The Spark

“The emancipation of the working class will only be achieved by the working class itself.” — Karl Marx

Balance sheet of U.S. war on Iraq:
100,000 civilian deaths

Nov 8, 2004

A study designed by Johns Hopkins public health scientists and carried out by teams of Iraqi doctors puts the civilian death toll in the current Iraq war at more than 100,000 people.

The study also concluded that U.S. bombing was the cause – direct or indirect – of most of these deaths, and that most of the victims were women and children.

The authors of the report explained that the actual number of deaths is probably even higher than their estimate. That's because they excluded most of the deaths in Fallujah, where the U.S. bombardment was extraordinarily heavy and where the death toll was much higher than in the rest of the country.

Nonetheless, even 100,000 is much larger than the previous estimates of civilian deaths, which ranged from 10,000 to 30,000. But those figures were based only on published accounts in newspapers, which have no way to know everything that happens. And they pay no attention to public health surveys like done like the Johns Hopkins survey. Such surveys are conducted by knocking on doors and asking residents what happened, rather than relying on official reports and news accounts. They are the most accurate way to find out what happened.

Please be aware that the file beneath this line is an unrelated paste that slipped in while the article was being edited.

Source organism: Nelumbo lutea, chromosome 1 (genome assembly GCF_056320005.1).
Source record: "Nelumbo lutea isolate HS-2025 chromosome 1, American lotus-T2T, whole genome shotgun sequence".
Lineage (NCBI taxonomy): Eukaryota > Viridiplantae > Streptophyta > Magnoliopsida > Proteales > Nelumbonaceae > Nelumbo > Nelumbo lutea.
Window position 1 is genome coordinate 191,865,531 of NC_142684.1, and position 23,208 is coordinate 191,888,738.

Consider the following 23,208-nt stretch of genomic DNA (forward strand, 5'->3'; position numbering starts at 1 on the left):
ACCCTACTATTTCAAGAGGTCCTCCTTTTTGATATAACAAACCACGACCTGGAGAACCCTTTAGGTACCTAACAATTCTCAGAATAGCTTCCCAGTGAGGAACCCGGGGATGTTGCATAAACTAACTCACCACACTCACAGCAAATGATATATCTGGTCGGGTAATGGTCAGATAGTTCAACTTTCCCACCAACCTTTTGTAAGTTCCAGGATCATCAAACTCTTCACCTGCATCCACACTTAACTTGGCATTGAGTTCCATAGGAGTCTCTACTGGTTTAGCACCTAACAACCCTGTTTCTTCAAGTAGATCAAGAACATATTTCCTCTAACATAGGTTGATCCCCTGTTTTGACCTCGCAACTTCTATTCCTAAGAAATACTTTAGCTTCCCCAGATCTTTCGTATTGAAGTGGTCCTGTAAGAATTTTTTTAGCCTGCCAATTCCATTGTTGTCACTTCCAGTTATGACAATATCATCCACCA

One hundred thousand men, women and children – and almost half were children under 15 – are dead from U.S. bombs raining down on them or from the consequences of this warfare.

One hundred thousand people is the entire population of such U.S. cities as Gary, Indiana; Burbank, California; or Erie, Pennsylvania. And since the population of Iraq is less than one-tenth the size of the United States, the equivalent number of deaths if there were a war in the U.S. would be over a million people dead – in just over one year – from enemy bombing.

Four decades ago, faced with a growing insurgency in Viet Nam that had the support of large parts of the Vietnamese population, U.S. Air Force General Curtis Lemay suggested the U.S. should "bomb them back into the Stone Age." U.S. air attacks on North Vietnamese cities then turned into the heaviest air bombardment known in history until that time, not to mention the over one million tons of chemicals which destroyed agricultural land and forests for generations to come.

This time, no U.S. official has yet been quoted mentioning the Stone Age. They didn't need to say it – it's what the various U.S. wars on Iraq have been doing: transforming a relatively developed, urbanized, educated population into a nation of desperately poor people forced from their homes by massive bombing campaigns into refugee camps with no modern means of sustenance.